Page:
With such big models it is possible to create more subtlety and realistic visualisation. “If we’re doing something that big, we can make it very, very detailed to the point where it doesn’t look like a LEGO model. So I generally need to ask if it needs to look like it’s made out of LEGO. With the models at the American Museum we’ve tried to make them look as accurate as possible, because people will be able to get really close to them, and you can still see that they’re made of LEGO bricks when it’s up close. But the larger ones, if you’re viewing it from a distance, you have to adapt a design to make it look like LEGO.”
One of the more complex models for the exhibition was the Coit Tower in San Francisco. “This is a round building, which is never an easy thing to do in LEGO – it arches at the top, on the inside, and all sorts of other challenging things. There are going to be more parts on the inside of that one to hold everything together than you can see on the outside. That’s pretty complicated.” The Brick America exhibition, which runs until 31 December, is designed for participation. It includes exciting build stations and a chance for visitor creations to be a part of the Brick America Hall of Fame gallery. There will be a LEGO bricks graffiti wall and activities to download to take home.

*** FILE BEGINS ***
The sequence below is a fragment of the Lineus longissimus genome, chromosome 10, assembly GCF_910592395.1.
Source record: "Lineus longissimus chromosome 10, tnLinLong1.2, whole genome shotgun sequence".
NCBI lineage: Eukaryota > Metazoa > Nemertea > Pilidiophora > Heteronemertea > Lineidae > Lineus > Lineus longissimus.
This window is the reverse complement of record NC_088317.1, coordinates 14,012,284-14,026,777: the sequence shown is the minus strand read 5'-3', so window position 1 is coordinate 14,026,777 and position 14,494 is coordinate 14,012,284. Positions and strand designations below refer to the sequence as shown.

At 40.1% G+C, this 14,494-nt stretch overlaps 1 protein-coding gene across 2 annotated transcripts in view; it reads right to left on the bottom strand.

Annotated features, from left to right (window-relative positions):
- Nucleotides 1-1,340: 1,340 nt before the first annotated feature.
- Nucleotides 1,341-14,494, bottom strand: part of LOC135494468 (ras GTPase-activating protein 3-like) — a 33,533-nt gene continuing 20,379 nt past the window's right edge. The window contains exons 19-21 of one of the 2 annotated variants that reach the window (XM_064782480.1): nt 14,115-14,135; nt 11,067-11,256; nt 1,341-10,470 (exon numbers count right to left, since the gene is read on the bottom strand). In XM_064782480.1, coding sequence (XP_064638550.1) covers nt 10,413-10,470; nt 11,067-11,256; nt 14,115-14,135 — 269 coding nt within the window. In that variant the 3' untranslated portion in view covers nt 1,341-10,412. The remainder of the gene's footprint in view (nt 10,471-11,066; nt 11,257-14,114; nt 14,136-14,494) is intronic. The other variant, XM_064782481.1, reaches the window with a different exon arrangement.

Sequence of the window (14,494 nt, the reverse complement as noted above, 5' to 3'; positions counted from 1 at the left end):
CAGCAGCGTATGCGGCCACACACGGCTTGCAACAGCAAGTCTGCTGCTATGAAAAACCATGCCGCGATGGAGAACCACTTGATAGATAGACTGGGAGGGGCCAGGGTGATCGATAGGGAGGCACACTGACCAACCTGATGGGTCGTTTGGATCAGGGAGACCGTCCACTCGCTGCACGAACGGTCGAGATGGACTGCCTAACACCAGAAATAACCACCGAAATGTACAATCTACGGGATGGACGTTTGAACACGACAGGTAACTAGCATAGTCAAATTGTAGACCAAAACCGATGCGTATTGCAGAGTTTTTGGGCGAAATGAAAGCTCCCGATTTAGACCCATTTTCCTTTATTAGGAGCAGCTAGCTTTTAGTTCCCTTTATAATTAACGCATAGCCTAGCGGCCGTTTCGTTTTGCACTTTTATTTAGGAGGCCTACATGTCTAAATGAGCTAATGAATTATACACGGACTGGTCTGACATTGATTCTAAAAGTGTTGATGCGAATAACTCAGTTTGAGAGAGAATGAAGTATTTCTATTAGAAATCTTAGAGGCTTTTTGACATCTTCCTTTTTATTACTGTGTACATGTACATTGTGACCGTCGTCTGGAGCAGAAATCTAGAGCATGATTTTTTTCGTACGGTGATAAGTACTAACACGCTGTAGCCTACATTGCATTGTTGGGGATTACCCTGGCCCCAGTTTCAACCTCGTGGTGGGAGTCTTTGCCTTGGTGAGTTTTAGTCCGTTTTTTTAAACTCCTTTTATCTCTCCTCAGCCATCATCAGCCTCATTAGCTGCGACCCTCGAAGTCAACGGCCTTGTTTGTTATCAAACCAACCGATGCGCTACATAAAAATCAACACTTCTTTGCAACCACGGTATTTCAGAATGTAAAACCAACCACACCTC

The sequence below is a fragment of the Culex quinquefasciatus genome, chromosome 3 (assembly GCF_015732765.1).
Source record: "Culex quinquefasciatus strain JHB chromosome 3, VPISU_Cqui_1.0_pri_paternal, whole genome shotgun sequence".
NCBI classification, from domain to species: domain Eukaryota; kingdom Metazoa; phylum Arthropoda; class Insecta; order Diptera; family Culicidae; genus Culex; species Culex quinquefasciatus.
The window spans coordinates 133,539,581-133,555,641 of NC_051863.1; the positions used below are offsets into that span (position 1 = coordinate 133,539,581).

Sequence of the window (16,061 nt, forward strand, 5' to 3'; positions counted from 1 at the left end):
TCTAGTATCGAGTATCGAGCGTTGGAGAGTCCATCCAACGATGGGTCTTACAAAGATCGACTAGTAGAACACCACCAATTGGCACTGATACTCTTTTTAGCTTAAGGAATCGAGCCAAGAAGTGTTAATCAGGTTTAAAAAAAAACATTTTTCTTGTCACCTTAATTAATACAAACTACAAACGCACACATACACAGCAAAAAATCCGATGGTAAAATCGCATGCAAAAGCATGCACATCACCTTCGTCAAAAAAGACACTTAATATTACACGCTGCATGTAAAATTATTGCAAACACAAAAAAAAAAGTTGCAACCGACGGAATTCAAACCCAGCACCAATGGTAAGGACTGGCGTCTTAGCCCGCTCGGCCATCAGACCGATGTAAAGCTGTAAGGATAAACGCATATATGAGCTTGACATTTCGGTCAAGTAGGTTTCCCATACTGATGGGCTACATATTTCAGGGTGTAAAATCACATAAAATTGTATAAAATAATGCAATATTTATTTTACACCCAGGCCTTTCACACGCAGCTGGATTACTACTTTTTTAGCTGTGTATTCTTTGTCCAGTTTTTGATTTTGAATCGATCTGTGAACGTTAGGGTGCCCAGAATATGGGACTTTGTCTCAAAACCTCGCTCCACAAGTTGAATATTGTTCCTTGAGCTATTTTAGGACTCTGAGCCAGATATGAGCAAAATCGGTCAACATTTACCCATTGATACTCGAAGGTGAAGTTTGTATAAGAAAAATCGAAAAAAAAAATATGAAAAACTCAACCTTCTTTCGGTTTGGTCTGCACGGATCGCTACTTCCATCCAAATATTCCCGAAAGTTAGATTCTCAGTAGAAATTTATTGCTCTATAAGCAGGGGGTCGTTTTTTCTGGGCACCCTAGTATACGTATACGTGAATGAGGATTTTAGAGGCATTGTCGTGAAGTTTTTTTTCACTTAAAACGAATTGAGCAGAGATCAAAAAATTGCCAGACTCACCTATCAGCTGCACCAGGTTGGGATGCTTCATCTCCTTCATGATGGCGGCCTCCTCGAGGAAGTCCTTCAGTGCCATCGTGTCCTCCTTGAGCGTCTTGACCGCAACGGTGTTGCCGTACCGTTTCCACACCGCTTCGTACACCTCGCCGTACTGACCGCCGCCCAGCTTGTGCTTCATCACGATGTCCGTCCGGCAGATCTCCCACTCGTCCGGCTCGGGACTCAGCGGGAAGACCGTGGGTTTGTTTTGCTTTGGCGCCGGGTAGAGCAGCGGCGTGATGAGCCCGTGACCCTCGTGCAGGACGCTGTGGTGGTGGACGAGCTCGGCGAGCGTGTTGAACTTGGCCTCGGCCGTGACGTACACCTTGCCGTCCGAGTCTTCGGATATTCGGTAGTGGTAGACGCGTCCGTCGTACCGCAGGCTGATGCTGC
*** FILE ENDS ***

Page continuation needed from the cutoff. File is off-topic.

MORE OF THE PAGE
When the exhibition launches on 22 July there is a 3-day, Big Build event, when visitors will be invited to work alongside Warren to create a giant model of the Hollywood Sign.
“If you build it he will come,” as Kevin Costner said in Field of Dreams (1989).
Brick America: An Adventure in LEGO® Bricks exhibition is open from 22 July – 31 December, Tuesday to Sunday, 10am–5pm (last entry 4pm). The Big Build event will be run from 10.30am–4.30pm on 22–24 July and will be a drop-in activity (no need to pre-book a slot); americanmuseum.org